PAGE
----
The Fresh Loaf

News & Information for Amateur Bakers and Artisan Bread Enthusiasts

How Many Snyders Does It Take To...

GSnyde's picture

How Many Snyders Does It Take To...

Brother David and his wife Susan are traveling back to Fresno after a weekend in the Bay Area to see our visiting brother Aaron from Colorado.  So with the two locals, we had 80% of the Snyder siblings in one place.  That place, of course, was well-provisioned with baked goods, and we had a very nice brunch at Sister Norma’s apartment in Oakland. 

In the spirit of culinary science and the anthropology of family ritual among the California natives, we studied the question: “How many Snyders does it take to make a table full of baked goods disappear? “  The answer is “more than four”.  Now, this was not a proper scientific experiment, as we did not have a control group.  Just our out-of-control group.  Still, the procedures would be worth repeating to gather further data.

We did not photograph the experiment, as we did not want the recording of the event to affect the behavior of the subjects.  I can provide links to previous descriptions of the treats that lured the rats through the maze.

David brought his famous banana bread (, a Hamelmanian rye bread  (, and the somewhat bizarre, but not really objectionable, Greek Saints’ Bread ( 

I brought my latest attempt at “Mai Tai Scones”, somewhat like the ones described here ( and some pistachio-golden raisin scones, using the same basic recipe but without alcoholic flavors.

As with most ritual gatherings of this particular tribe, there was more food than could possibly be consumed at one meal.  I have to say, that was among the best-smelling laboratories I’ve ever been in, and all the rats were quite pleased.

It is for smiles on family faces that we bake.

I will be performing further experiments with that banana bread.



dmsnyder's picture

Our mother had an expression that described the amount of food to be prepared for any meal: "Enough too much." The expression might have actually been her mother's. If not, the criterion surely was.

The idea is operationalized by preparing each of a great many dishes in sufficient quantity for all the diners to have an abundant meal if they all chose to make the same single dish the only thing they ate.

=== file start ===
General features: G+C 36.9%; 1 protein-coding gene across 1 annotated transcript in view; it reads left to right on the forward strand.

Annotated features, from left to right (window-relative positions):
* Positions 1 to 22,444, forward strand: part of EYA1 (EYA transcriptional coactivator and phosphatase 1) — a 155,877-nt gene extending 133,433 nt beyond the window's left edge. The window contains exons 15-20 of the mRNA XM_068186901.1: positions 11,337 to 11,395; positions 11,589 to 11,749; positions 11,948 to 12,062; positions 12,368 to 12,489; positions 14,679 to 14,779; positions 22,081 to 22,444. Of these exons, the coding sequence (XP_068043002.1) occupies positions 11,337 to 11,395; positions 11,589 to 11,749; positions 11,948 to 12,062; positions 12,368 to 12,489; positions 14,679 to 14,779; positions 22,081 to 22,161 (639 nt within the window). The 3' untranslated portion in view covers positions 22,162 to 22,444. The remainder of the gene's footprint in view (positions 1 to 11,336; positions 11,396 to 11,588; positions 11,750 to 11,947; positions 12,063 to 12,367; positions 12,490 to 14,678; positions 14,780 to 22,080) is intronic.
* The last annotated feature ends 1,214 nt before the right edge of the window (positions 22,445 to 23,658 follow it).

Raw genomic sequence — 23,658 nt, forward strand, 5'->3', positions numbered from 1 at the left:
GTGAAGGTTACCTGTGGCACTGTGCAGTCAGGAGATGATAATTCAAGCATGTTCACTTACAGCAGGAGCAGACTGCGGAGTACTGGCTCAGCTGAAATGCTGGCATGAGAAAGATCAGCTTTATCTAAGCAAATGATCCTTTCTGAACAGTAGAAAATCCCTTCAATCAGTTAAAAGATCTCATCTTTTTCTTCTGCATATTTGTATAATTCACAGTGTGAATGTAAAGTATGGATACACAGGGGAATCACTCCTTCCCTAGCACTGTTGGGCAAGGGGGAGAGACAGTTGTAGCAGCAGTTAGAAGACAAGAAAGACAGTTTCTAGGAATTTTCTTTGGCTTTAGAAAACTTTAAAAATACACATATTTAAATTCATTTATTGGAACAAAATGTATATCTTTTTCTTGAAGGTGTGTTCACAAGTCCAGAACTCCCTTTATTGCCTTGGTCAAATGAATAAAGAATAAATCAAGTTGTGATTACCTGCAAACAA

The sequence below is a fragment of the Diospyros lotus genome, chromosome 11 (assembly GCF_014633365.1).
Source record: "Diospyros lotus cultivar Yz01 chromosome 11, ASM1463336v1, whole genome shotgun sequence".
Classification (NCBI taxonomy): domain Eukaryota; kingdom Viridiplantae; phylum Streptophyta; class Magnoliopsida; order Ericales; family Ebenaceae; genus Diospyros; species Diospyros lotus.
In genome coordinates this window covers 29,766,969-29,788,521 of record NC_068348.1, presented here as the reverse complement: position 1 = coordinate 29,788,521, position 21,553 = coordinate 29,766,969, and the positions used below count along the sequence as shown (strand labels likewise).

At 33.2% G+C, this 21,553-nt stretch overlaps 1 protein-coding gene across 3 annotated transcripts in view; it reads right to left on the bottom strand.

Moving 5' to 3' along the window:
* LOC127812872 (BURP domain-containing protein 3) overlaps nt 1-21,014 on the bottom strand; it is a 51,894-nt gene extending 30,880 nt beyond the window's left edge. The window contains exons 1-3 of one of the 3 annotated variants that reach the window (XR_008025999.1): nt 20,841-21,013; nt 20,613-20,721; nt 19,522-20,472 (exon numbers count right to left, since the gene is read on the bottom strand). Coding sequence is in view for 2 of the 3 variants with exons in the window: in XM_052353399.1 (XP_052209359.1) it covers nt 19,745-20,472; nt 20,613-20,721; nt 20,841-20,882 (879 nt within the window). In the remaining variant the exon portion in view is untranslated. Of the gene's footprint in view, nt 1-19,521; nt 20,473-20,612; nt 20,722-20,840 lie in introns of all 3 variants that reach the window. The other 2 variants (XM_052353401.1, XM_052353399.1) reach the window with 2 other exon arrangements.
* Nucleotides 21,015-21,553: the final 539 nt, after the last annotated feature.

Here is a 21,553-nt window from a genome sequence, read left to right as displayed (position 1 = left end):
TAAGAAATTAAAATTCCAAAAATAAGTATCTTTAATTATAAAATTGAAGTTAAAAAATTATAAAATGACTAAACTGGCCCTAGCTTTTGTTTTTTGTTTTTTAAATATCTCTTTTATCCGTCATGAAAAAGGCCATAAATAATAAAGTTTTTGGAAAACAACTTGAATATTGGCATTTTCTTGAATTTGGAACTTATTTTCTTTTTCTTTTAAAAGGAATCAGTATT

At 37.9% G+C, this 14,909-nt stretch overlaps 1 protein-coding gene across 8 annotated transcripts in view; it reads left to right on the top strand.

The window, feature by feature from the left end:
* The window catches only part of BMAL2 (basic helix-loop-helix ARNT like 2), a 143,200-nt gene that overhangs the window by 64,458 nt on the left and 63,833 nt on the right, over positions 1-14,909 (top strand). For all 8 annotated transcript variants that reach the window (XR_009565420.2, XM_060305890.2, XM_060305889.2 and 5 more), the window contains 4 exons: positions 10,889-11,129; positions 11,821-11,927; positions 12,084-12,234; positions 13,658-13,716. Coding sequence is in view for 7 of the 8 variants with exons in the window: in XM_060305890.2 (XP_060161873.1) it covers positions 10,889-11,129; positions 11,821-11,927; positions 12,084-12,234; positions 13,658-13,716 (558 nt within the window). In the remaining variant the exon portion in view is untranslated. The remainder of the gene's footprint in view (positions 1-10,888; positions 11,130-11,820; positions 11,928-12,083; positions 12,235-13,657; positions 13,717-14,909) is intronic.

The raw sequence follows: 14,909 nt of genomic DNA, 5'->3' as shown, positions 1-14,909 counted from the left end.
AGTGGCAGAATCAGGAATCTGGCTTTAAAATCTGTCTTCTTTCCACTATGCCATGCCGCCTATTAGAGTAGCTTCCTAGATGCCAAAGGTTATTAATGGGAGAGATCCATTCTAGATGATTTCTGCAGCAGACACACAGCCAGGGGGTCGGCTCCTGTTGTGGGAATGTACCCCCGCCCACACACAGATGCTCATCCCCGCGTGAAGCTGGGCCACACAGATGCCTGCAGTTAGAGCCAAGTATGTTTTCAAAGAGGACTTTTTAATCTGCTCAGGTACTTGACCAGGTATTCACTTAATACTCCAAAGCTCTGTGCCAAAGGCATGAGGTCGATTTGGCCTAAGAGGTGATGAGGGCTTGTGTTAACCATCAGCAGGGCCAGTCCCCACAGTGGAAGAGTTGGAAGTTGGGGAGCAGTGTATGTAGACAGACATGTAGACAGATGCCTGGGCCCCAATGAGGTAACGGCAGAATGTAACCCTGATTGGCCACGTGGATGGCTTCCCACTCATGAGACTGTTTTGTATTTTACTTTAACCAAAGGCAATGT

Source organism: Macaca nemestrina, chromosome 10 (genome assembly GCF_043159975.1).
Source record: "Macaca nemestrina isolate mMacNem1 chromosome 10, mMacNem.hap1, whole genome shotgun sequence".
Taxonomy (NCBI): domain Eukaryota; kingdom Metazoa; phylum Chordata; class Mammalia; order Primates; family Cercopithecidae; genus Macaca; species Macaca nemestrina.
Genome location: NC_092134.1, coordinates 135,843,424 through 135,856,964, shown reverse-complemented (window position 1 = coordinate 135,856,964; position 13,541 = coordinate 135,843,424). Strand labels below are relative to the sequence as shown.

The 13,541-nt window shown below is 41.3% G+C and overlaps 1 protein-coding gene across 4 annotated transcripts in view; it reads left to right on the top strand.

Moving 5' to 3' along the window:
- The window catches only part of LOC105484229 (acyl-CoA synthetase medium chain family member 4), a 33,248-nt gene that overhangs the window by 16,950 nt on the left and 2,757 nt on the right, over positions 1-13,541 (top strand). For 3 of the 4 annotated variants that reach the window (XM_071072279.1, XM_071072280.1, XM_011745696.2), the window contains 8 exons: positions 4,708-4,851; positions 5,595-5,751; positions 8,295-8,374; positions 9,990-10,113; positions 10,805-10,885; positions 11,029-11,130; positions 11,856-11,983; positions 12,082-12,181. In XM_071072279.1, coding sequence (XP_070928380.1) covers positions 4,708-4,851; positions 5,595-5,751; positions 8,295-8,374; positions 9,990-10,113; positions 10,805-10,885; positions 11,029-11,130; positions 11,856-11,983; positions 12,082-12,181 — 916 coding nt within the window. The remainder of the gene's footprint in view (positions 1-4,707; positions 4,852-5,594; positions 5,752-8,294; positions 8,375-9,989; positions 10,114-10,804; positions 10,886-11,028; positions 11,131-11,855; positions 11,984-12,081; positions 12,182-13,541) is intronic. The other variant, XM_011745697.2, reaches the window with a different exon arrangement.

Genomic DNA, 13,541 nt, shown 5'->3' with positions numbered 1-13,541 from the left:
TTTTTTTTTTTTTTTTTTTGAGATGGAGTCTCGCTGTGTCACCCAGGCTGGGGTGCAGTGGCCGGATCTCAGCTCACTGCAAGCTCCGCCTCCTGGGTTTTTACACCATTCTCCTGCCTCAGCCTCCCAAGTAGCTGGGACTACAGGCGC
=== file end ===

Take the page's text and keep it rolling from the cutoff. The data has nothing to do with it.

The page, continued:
Sjadad's picture

My mother ascribes to the same philosophy, although she never reduced it to a pithy phrase. I believe she arrived at it quite independently. Being a Brooklyn native and always living within 40 miles of her childhood neighborhood makes it unlikely she ever encountered Mother Snyder.

Great minds . . . .

pmccool's picture

My wife seems to have learned a similar approach to meal preparation.  I'm sure she will love the expression.


SallyBR's picture

Perfect expression....


made me think about my Grandma's home - she lived 4 hours away from Sao Paulo, at the beach.   When the whole family happened to be there to visit, she would make soooo much food, but with no concern whatsoever to a theme or a proper "menu".  

she would serve pot toast with mashed potatoes next to a roasted whole fish, with rice and black beans alongside, and at the last minute decide that a pasta bolognese could round out the meal nicely enough... :-)


all I remember is that when all was said and done, almost no food was left...


enough too much would have been her moto (if she could speak English, that is... ;-)


Food memories are simply the best...

ehanner's picture

Now that's a wise woman. I can get behind that concept. Thanks for sharing the preliminary results of your experiments.


hanseata's picture

too much good bread!

It must be nice to have more than one bread baking family member. Unfortunately I'm the only one - my daughter (chef) is more interested in pastry, and the others at least all love to eat bread.